The Health Cell Spotlights Healthtech and Medical Device Startups

By Iris Gonzalez
An image of five Health cell panelists

Have you ever wondered about the difference between a healthtech company and a medical device company? Some may think the descriptors are interchangeable but they are not. Regulatory pathways to get a medical device to market are markedly different than what it takes to get a health-focused technology product in the hands of the consumer. The amount of money it takes to launch and develop products for healthtech and medical device companies is not comparable, either.

The Health Cell is sponsoring this panel to help innovative entrepreneurs understand the differences, as well as learn what it takes to launch each of these companies. Register here for the lunch, panel discussion, and question and answer period.  The event will take place April 3, from 11:45 a.m. to 1 p.m. at Magnolia Halle, located at 10319 Huebner Road.

The cost for lunch and the program is $35, $30 for The Health Cell members and employees of sponsors. Parking is free.

Panelists include:

Chani Cordero is chief information officer (CIO) and director of the information management division at the Medical Education Training Campus (METC) located at Joint Base San Antonio.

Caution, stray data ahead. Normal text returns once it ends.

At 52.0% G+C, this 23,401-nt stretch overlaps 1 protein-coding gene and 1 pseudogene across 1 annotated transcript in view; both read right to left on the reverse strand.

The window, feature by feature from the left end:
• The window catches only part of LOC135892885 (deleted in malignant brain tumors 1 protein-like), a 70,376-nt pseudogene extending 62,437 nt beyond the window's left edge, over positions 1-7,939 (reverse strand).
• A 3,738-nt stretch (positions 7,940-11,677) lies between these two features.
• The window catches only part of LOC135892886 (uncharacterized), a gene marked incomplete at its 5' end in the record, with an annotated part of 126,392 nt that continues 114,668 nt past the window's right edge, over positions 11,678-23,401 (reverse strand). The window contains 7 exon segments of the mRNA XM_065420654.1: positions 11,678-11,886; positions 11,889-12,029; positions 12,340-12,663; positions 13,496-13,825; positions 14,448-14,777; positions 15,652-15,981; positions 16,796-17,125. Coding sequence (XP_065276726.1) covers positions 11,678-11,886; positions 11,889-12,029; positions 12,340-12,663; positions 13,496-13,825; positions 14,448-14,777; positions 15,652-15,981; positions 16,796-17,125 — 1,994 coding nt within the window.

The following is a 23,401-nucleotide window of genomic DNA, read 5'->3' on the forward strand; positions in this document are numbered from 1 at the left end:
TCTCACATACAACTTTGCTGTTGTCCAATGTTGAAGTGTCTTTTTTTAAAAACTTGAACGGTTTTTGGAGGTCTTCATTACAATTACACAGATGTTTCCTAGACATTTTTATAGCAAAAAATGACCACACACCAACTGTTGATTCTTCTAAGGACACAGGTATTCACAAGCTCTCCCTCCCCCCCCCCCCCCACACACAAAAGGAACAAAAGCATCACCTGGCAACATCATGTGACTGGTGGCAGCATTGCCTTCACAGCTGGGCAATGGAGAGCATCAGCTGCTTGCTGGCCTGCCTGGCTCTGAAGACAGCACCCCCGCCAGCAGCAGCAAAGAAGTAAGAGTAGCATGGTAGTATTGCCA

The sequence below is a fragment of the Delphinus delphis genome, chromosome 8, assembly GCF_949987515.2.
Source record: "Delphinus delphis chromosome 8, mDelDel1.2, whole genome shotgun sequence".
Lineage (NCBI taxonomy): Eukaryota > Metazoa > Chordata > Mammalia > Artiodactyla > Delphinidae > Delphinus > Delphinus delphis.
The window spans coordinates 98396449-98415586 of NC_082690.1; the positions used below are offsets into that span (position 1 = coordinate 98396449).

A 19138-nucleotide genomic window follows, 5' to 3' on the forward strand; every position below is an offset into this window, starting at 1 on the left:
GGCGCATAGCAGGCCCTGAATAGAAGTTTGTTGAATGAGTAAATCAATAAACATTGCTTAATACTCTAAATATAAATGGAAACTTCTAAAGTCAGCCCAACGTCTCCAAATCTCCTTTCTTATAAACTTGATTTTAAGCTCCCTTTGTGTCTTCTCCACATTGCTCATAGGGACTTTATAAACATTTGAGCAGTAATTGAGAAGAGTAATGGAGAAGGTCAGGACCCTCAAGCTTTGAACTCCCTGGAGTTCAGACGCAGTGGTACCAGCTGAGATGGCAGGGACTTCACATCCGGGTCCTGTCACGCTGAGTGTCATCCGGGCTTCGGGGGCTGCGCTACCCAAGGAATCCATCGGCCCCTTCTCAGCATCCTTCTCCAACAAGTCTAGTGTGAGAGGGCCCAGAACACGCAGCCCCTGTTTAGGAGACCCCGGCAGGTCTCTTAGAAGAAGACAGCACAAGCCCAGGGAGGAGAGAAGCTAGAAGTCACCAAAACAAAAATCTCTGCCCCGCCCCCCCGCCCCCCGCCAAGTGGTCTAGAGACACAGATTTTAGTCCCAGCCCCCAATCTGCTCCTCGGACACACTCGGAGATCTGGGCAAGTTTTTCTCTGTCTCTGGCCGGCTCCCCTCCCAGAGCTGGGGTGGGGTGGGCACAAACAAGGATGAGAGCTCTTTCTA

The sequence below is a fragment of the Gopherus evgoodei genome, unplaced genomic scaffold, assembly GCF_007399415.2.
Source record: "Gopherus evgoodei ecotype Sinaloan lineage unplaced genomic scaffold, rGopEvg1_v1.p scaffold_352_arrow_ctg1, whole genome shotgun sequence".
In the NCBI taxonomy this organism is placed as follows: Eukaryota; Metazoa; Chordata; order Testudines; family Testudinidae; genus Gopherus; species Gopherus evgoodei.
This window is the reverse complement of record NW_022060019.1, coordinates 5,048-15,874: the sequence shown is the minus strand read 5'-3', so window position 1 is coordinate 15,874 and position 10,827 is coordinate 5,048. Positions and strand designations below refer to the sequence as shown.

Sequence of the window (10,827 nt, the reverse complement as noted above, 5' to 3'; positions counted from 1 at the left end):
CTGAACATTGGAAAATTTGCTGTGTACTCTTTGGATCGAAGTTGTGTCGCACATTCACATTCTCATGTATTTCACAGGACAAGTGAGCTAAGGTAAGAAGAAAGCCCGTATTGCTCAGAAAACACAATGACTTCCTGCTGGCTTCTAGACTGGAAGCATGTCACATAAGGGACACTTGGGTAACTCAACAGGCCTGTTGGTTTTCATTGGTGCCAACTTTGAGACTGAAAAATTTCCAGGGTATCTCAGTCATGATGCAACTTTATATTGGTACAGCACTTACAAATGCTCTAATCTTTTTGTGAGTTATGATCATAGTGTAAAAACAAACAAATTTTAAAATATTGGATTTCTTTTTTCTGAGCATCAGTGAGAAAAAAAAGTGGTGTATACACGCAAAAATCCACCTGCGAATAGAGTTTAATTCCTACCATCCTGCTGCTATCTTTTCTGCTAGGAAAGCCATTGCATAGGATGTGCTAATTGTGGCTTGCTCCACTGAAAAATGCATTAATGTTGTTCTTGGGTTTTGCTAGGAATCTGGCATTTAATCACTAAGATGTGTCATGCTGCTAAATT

Pratap Khanwilker is vice president of product development at InCube Labs.

Ashley Hixon is chief executive officer (CEO) of knee therapy medical device company Gap-Flex, Inc. and physical rehabilitation and physical therapy equipment company Xeras Medical Technologies.

Jonathan Larson is CEO of MedSpoke, a physician-centric, health-tech company focused on solving healthcare credentialing.

Angela Pierce is the chief financial officer of AirStrip Technologies, providing mobile interoperability solutions for healthcare delivery.

The Health Cell works to help entrepreneurs in the life science space develop successful companies in San Antonio.

“San Antonio is an excellent ecosystem to give rise to and nurture healthtech startups based on its solid medical device industry, strong healthcare system, and the burgeoning tech scene happening downtown,” The Health Cell organizer Cynthia Phelps said.

 

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